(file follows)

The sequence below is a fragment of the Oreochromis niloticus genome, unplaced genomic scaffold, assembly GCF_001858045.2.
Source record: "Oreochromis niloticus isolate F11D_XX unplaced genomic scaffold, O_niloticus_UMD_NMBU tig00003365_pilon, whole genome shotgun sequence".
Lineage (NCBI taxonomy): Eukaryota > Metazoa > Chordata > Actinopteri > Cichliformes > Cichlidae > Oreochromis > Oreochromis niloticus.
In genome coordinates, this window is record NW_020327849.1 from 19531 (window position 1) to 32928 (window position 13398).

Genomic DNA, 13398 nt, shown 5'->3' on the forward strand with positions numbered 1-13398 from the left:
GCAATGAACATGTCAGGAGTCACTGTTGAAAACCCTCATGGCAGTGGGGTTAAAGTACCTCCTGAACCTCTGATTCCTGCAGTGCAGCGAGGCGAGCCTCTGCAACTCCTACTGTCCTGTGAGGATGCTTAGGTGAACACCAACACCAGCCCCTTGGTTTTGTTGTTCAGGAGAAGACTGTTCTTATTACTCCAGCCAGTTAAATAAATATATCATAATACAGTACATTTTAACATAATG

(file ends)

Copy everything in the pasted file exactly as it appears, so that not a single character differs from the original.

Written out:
The sequence below is a fragment of the Oreochromis niloticus genome, unplaced genomic scaffold, assembly GCF_001858045.2.
Source record: "Oreochromis niloticus isolate F11D_XX unplaced genomic scaffold, O_niloticus_UMD_NMBU tig00003365_pilon, whole genome shotgun sequence".
Lineage (NCBI taxonomy): Eukaryota > Metazoa > Chordata > Actinopteri > Cichliformes > Cichlidae > Oreochromis > Oreochromis niloticus.
In genome coordinates, this window is record NW_020327849.1 from 19531 (window position 1) to 32928 (window position 13398).

Genomic DNA, 13398 nt, shown 5'->3' on the forward strand with positions numbered 1-13398 from the left:
GCAATGAACATGTCAGGAGTCACTGTTGAAAACCCTCATGGCAGTGGGGTTAAAGTACCTCCTGAACCTCTGATTCCTGCAGTGCAGCGAGGCGAGCCTCTGCAACTCCTACTGTCCTGTGAGGATGCTTAGGTGAACACCAACACCAGCCCCTTGGTTTTGTTGTTCAGGAGAAGACTGTTCTTATTACTCCAGCCAGTTAAATAAATATATCATAATACAGTACATTTTAACATAATG